This Noah review fascinated me. It seems no matter how far a person has gone from what they believe as a child the Bible stays with them. It’s the same thing I saw with Roger Ebert. A man who lost faith and a belief in God but still called himself a Catholic and sprinkled his reviews with spirituality.
"If I had to compare “Noah” to any previous Biblical movies, I’d go with Mel Gibson’s “The Passion of the Christ” and Martin Scorsese’s “The Last Temptation of Christ,” not because the stories are similar (obviously they aren’t; Old Testament vs. New) but because, even when you’re confused or disgusted or bored, you still feel the director’s mad passion radiating from the screen. Aronofsky has made a major, perhaps catastrophic tactical error, in that we can always feel his obsessive certainty but we can’t quite translate it into our own terms, as we should be able to do with any fable or cautionary tale that’s meant to illuminate or instruct. What’s onscreen often feels more like a visual transcript of one man’s fantasy or nightmare, with all the baffling or nonsensical juxtapositions of this and that and the other thing left intact, exactly as Aronofsky’s sleeping mind first encountered them.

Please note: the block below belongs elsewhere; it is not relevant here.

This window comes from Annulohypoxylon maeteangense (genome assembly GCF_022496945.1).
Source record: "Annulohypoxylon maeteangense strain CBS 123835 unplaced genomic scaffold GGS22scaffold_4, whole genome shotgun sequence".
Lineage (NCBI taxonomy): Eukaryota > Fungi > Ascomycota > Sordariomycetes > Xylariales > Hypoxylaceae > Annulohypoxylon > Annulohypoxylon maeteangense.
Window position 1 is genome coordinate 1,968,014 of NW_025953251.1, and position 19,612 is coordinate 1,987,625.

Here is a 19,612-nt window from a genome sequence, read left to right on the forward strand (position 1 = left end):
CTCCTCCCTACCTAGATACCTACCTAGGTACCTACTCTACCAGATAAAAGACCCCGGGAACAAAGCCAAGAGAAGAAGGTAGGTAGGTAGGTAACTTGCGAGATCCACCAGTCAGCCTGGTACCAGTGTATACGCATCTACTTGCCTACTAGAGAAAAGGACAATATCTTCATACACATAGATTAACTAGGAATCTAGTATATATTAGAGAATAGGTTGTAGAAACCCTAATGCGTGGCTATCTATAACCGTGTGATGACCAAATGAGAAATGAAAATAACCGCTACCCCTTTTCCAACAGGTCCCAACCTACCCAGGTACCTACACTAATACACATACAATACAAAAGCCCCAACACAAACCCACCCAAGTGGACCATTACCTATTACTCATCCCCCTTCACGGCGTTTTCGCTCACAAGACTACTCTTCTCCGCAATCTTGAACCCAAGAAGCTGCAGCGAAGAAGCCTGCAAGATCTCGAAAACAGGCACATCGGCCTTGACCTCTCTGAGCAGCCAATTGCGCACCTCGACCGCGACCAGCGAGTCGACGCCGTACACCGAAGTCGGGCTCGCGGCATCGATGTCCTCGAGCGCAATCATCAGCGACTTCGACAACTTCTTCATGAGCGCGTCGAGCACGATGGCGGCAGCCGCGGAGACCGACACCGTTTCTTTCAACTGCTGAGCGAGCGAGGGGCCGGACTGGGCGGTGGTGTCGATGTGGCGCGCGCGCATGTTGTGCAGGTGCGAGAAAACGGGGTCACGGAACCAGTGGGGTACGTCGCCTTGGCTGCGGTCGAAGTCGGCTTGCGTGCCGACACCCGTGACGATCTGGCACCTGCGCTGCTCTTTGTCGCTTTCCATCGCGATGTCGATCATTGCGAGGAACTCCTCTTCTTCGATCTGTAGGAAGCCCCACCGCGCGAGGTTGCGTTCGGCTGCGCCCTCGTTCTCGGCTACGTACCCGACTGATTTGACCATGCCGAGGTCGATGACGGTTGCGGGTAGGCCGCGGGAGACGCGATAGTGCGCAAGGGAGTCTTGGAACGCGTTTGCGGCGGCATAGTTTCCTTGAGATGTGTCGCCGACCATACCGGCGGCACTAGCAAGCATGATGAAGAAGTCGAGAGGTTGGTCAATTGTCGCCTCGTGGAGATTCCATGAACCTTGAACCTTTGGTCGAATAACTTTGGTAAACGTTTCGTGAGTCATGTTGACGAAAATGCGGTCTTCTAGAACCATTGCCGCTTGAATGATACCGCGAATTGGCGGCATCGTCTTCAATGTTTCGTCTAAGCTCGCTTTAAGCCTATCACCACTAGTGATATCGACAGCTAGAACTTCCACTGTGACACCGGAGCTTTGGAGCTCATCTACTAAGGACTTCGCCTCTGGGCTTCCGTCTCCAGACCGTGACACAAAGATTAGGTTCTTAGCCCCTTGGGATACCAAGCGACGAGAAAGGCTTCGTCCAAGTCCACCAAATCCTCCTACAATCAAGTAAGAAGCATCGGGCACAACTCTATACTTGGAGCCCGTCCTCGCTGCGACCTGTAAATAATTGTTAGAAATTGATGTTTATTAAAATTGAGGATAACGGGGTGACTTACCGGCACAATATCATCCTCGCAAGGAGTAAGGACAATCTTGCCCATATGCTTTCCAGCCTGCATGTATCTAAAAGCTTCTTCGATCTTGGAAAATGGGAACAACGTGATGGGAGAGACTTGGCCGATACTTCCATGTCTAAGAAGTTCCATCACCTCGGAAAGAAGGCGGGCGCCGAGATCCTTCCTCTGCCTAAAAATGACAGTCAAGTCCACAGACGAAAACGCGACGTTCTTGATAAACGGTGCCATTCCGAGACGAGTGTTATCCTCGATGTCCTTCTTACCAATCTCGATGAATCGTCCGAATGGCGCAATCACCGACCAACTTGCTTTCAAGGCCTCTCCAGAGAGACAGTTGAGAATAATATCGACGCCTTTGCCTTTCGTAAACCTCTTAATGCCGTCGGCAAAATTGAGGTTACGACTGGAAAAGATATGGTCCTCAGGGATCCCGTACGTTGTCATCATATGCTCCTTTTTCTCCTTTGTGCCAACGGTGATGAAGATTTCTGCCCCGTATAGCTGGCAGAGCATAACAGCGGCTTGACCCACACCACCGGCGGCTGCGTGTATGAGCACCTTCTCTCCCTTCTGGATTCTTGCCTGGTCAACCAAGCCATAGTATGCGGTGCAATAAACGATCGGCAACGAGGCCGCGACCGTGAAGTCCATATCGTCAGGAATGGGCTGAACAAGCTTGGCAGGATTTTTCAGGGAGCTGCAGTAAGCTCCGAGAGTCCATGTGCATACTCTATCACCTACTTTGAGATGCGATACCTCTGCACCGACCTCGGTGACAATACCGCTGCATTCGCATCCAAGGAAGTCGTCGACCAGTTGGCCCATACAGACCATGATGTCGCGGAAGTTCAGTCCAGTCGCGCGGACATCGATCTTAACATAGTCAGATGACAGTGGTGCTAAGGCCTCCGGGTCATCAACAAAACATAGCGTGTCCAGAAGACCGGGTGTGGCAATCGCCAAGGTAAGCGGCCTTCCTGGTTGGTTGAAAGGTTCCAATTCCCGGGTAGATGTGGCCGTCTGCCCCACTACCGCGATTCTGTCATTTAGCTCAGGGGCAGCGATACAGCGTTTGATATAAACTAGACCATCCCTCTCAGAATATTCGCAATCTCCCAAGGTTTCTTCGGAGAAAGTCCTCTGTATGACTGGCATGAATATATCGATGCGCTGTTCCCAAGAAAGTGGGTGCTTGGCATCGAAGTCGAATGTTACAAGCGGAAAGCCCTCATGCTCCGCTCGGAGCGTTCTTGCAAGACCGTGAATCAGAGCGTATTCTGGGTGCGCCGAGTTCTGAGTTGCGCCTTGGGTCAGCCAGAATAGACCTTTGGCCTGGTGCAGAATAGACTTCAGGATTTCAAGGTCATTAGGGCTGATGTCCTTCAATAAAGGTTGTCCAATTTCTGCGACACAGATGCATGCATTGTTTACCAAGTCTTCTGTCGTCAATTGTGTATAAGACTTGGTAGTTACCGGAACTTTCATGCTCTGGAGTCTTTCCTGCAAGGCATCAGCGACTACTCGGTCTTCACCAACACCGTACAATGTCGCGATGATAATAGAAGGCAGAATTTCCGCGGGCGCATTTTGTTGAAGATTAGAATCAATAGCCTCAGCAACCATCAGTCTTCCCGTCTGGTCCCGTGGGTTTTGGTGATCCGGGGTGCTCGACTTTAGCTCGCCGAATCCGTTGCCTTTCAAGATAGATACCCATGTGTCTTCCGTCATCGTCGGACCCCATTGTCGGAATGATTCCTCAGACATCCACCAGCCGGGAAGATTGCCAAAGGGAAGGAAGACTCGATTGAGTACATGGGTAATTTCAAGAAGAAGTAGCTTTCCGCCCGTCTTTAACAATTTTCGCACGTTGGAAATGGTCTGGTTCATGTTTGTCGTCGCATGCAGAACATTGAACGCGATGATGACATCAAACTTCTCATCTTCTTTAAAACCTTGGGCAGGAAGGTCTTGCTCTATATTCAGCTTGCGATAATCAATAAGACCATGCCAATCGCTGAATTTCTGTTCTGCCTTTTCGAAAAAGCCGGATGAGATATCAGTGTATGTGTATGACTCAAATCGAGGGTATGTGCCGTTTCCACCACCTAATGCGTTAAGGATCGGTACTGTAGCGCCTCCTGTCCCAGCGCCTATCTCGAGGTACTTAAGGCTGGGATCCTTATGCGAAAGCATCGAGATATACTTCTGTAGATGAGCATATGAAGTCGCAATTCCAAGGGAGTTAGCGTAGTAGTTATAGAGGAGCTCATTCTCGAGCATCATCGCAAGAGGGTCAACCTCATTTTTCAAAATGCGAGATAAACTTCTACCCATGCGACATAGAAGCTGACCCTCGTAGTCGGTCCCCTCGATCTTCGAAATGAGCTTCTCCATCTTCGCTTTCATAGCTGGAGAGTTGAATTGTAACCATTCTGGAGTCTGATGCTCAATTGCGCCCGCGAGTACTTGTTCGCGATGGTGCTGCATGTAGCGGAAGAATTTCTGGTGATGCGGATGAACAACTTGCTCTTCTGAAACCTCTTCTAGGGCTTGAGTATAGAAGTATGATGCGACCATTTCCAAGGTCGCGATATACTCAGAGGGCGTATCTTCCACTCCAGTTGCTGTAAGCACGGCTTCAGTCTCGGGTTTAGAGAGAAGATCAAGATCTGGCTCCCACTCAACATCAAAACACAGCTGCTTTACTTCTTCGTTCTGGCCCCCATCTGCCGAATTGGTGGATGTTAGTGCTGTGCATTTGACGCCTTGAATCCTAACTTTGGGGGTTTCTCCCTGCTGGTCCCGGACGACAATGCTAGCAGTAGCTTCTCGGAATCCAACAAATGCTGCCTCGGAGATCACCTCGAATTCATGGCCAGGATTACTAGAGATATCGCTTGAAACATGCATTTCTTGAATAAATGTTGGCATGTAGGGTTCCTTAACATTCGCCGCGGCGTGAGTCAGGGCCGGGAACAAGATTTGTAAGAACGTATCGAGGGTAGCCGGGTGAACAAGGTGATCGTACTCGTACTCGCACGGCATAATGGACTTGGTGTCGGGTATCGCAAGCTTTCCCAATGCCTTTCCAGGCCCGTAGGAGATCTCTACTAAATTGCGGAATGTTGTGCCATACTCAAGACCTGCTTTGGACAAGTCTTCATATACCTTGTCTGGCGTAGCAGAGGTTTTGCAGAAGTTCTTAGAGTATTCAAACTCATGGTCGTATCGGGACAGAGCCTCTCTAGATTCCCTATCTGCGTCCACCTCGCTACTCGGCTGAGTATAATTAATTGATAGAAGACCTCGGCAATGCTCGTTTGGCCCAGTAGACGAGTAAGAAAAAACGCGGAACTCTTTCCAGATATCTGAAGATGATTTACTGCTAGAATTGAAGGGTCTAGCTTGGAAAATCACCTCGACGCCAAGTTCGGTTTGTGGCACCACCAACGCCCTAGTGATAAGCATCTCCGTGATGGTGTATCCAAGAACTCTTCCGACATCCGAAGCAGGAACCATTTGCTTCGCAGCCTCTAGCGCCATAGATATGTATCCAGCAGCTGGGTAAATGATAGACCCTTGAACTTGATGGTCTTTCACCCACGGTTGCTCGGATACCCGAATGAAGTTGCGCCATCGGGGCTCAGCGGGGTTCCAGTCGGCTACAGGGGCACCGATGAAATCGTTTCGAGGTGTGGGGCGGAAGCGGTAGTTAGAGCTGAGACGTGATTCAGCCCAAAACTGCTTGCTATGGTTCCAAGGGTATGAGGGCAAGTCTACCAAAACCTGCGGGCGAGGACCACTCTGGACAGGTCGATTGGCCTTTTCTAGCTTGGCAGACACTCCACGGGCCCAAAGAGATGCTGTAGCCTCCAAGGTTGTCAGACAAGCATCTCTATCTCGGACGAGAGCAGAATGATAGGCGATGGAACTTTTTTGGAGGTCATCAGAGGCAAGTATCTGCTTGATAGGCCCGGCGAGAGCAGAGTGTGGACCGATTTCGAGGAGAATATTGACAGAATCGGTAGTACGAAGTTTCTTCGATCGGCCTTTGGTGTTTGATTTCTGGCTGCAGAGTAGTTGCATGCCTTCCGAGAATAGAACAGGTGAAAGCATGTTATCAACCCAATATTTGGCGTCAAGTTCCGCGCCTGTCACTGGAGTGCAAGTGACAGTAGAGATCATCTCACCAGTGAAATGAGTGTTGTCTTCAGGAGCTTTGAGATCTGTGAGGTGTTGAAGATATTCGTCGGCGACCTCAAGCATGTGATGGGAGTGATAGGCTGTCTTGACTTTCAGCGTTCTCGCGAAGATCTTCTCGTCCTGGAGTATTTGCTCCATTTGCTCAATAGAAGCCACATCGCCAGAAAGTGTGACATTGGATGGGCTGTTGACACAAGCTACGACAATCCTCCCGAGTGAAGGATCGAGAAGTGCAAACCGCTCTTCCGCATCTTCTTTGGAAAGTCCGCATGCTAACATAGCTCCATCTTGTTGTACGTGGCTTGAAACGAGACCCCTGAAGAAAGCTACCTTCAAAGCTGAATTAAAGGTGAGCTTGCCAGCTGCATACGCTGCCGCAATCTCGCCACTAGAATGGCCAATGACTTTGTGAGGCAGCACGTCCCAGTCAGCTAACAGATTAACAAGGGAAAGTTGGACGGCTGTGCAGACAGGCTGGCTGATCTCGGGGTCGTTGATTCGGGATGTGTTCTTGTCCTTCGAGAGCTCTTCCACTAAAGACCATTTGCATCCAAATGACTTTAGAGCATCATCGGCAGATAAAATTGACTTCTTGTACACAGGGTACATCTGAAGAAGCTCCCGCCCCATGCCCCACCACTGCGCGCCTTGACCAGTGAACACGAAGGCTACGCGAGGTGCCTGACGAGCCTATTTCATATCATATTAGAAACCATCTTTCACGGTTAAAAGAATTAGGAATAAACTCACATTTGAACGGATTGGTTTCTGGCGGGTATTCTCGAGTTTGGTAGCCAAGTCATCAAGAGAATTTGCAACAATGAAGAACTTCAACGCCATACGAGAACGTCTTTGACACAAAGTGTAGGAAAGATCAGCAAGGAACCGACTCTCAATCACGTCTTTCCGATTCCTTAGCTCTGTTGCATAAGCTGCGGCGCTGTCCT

The net effect reminded me of one of my favorite passages from the New Testament, 1 Corinthians 14.4: “Anyone who speaks in a tongue edifies themselves, but the one who prophesies edifies the congregation.” Aronofsky is speaking in tongues here, edifying himself but not the congregation. But it’s not every day that you get to see a major American filmmaker speak in tongues, babbling to a theater full of strangers about the astonishing dream he had, a dream that he’s sure is important, even though he can’t explain precisely why. You don’t see movies like this everyday. You don’t see movies like this ever. That’s not nothing.